While recreational shooters are not a singular, final solution to pest control, their contribution is significant, and within parameters, these activities could be ‘reasonable’ and ‘necessary’.
While recreational hunting, in the context of vermin control can therefore co-exist with the definition, I can see difficulties for the following areas:
• Long-range hunting as opposed to varminting- shooting at a substantially sized animal at long range, as opposed to varmint hunting. The rationale being that varmint hunting is, by virtue of the size of the target a hit or miss affair, and any high-power projectile hitting the target would result in an instantaneous or near-instantaneous death, this is not the case with so-called long-range hunting.
• Bowhunting, bow hunting generally kills by haemorrhage rather than shock, (unless using blunts on small game such as a rabbit). Bowhunting has already been banned on welfare grounds in the UK.
• Hunting with dogs would be illegal. Even if the dog did not engage the targeted animal with its teeth, it would be considered abused tormented tortured or terrified.
One unanticipated by-product of this definition would be that it would significantly empower animal rights activists with a means to disrupt hunting, and significantly to provide a means of overcoming the offence of disrupting hunts. It would also provide a powerful means for some elements in the NSW Police Force who are opposed to gun ownership to increase their activities against sportsmen.
For example, while on a lawful hunt in State Forest, an activist could claim that the discharge of a firearm has caused some other non-target species unreasonable and un-necessary trauma.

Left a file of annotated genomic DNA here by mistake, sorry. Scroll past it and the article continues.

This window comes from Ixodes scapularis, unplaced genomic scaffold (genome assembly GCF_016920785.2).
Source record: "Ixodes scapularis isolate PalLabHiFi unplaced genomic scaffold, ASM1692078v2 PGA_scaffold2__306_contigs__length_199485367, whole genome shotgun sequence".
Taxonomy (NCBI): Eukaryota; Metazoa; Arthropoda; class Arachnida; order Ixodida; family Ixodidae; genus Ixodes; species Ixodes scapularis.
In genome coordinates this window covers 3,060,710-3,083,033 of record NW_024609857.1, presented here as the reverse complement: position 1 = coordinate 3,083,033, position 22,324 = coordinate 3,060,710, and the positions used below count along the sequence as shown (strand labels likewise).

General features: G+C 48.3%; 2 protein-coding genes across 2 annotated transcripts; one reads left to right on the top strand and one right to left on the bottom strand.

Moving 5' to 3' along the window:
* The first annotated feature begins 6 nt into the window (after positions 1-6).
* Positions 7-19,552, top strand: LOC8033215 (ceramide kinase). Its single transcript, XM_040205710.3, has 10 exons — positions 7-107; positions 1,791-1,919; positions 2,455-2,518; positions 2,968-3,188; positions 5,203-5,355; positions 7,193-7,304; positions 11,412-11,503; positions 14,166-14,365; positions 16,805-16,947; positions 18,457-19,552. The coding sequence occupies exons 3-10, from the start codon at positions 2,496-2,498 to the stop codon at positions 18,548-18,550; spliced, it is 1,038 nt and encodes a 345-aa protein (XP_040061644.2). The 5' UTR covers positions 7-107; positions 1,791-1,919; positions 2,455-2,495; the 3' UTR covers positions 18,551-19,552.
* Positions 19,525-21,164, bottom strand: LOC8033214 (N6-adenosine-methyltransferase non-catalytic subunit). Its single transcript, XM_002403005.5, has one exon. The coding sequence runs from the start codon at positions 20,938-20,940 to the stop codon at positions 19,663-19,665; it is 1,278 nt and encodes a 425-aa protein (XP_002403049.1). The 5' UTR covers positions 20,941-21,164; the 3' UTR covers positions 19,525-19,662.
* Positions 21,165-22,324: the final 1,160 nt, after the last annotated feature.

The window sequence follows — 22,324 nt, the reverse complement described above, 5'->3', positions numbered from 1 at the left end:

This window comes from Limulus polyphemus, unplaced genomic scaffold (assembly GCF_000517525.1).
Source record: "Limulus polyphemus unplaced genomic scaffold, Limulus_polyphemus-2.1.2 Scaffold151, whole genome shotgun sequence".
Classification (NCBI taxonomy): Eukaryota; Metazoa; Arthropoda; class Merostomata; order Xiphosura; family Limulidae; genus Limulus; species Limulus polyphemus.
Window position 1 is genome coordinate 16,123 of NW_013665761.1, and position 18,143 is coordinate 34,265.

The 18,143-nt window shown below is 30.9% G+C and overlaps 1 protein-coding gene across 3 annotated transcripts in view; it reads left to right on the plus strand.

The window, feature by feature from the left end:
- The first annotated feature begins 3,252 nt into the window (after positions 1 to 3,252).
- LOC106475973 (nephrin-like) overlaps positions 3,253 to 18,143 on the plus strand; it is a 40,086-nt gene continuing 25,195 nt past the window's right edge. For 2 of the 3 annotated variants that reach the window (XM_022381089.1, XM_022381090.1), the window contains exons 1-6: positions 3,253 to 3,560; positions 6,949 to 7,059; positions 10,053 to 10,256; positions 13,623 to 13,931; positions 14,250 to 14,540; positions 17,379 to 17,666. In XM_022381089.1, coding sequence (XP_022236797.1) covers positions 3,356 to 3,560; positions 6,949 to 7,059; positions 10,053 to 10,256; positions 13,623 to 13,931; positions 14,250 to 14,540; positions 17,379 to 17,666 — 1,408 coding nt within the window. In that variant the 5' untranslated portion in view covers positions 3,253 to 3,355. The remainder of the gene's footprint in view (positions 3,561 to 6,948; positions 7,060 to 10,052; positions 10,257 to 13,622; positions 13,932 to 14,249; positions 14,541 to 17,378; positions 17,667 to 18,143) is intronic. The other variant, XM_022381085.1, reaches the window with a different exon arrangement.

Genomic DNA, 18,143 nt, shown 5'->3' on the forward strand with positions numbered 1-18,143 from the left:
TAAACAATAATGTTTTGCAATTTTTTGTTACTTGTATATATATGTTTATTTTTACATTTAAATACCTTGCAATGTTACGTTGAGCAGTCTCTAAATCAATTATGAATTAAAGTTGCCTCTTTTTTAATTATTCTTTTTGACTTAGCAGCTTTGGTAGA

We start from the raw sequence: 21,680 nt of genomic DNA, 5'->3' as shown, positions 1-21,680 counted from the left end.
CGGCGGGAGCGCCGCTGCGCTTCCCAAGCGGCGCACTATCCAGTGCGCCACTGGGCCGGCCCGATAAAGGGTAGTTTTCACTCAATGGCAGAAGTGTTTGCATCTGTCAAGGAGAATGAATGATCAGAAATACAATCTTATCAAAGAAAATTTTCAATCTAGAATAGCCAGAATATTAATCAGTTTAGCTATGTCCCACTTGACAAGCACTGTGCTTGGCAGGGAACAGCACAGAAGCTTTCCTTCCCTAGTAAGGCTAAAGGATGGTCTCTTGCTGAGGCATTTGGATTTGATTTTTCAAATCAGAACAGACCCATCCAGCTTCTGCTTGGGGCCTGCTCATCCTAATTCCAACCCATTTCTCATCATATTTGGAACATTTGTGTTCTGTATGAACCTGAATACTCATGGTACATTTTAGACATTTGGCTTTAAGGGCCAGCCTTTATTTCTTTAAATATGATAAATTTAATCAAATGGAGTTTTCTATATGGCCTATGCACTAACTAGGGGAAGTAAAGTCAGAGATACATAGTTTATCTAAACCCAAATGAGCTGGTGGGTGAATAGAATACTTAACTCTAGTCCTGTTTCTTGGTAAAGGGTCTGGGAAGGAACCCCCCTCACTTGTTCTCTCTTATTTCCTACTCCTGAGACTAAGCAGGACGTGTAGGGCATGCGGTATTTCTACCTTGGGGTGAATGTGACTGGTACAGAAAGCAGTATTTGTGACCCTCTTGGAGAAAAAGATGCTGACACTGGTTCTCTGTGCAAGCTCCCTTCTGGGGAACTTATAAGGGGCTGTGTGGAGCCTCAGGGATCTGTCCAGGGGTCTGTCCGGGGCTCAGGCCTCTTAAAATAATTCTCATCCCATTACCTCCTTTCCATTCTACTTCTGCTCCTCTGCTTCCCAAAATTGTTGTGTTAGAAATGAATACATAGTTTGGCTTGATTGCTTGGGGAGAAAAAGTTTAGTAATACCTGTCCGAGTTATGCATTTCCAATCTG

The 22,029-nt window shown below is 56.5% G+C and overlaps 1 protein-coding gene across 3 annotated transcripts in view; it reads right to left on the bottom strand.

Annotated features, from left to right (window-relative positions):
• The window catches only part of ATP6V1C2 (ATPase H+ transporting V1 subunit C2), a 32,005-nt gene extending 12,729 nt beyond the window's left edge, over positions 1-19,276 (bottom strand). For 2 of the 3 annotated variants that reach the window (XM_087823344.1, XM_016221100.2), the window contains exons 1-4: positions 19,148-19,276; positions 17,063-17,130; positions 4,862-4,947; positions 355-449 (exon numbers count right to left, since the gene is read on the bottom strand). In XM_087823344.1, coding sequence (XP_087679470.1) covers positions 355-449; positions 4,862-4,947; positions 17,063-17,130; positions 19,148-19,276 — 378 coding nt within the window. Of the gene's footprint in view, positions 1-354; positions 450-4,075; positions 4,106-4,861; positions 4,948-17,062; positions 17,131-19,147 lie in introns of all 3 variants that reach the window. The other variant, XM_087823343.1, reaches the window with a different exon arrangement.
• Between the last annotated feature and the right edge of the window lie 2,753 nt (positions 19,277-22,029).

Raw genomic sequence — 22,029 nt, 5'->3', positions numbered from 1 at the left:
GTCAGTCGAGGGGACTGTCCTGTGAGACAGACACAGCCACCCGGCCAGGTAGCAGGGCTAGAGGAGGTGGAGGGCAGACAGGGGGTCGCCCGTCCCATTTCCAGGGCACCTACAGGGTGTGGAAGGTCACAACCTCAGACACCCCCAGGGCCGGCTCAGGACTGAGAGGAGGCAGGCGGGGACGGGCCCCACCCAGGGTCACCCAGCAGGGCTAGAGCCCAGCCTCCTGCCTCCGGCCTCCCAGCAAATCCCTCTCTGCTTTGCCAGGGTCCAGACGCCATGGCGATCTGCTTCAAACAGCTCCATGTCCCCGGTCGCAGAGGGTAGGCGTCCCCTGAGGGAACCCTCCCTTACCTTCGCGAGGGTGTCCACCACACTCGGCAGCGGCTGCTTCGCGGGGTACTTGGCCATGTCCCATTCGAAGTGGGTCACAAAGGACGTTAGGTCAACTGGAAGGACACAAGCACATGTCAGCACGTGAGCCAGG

CODES OF CONDUCT
If this definition cannot be overcome, sportsmen operating within such a legislative framework would need to force a system of Codes of Conduct upon the political establishment, that is not unlike industry codes to be recognised by the legislation as a means of providing protection for those participating in the Sport.
However, having said that, there are more than enough shooters and fishermen in NSW to overcome this nonsense if we stand together.
Your MP is probably unaware of this, and of its implications. I spoke recently to a very senior former National Party MP, and upon seeing a draft of this article he commented ‘Bloody Hell I see what you mean’.
The consultation period is almost over. In any event, I suspect this may be a situation in which more can be achieved by ignoring the consultation panel completely and by complaining elsewhere, the reason for this being that I believe the process is fundamentally flawed, and it needs to be abandoned and consultations start afresh with much broader involvement.
I would suggest you write to your MP, and perhaps attach a copy of this article.
National Firearms Lawyer
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Simon Munslow is a lawyer who has a lifelong interest in shooting, having acquired his first firearm at the age of nine, and has had an active interest in firearms law since writing a thesis on the topic over thirty years ago at University.
Simon Munslow practices extensively in Firearms Law matters throughout Australia.
He is a regular contributor to the Australian Sporting Shooter magazine’s website on Firearms law matters, has published articles on firearms reviews and firearms law, and occasionally is asked to comment in the broader media on firearms matters.
This article is written for general information only and does not constitute advice.